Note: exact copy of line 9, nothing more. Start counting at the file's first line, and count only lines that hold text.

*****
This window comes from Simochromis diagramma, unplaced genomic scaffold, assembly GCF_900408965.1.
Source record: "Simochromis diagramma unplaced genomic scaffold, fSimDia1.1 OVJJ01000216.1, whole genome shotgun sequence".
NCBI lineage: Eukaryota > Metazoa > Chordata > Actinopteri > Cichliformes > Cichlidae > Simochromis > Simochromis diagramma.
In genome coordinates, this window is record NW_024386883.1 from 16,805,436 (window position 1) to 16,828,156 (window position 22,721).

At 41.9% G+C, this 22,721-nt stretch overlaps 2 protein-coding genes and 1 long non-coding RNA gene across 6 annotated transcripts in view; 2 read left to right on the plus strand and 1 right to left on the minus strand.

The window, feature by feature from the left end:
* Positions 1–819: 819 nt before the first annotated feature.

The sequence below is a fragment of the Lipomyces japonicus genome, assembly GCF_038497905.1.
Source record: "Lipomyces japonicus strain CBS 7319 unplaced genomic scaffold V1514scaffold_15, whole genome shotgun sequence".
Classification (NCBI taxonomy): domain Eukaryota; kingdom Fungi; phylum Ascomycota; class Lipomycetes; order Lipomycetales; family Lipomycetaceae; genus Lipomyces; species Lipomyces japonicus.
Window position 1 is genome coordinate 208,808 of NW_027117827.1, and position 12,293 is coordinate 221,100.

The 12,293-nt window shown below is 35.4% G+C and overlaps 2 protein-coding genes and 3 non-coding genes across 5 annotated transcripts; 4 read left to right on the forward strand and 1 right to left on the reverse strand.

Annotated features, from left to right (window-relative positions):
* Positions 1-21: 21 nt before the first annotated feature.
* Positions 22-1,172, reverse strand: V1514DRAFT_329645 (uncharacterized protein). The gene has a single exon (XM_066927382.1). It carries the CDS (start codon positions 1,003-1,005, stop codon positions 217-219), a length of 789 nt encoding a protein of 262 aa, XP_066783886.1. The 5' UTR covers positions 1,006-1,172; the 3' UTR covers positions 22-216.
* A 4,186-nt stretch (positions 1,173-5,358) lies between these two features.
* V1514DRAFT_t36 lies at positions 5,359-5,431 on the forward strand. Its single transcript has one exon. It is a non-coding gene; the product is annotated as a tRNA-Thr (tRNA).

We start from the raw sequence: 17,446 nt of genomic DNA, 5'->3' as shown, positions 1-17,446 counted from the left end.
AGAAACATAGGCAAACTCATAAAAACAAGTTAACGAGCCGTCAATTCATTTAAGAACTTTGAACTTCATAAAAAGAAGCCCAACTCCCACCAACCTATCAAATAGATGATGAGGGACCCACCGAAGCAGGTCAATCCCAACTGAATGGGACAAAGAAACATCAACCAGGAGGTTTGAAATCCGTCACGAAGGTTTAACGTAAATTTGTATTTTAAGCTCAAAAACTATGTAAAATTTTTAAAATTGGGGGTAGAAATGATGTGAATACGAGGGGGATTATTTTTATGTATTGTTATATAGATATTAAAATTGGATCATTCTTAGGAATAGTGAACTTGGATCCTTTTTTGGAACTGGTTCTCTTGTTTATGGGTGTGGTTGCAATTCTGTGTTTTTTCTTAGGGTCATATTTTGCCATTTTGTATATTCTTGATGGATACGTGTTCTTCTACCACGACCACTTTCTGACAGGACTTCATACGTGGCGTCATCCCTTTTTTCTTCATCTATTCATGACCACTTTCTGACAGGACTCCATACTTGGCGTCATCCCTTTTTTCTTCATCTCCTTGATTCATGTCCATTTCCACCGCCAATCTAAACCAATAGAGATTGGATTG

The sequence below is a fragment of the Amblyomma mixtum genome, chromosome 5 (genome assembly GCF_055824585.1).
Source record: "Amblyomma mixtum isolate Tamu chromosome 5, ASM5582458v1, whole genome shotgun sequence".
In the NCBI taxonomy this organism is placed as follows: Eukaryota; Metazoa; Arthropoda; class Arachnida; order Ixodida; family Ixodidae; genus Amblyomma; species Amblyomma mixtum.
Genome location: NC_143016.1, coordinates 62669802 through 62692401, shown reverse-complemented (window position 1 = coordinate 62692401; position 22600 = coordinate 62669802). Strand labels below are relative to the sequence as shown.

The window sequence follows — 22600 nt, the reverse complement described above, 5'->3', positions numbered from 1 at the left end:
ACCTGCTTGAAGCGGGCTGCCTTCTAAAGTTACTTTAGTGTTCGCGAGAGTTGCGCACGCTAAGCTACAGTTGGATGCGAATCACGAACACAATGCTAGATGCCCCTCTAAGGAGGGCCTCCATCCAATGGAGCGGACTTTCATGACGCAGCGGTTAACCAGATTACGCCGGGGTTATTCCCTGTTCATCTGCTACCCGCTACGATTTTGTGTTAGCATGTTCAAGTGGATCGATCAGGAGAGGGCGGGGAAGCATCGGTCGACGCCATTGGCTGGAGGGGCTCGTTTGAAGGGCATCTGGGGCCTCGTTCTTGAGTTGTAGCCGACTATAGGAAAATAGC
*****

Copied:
Source record: "Lipomyces japonicus strain CBS 7319 unplaced genomic scaffold V1514scaffold_15, whole genome shotgun sequence".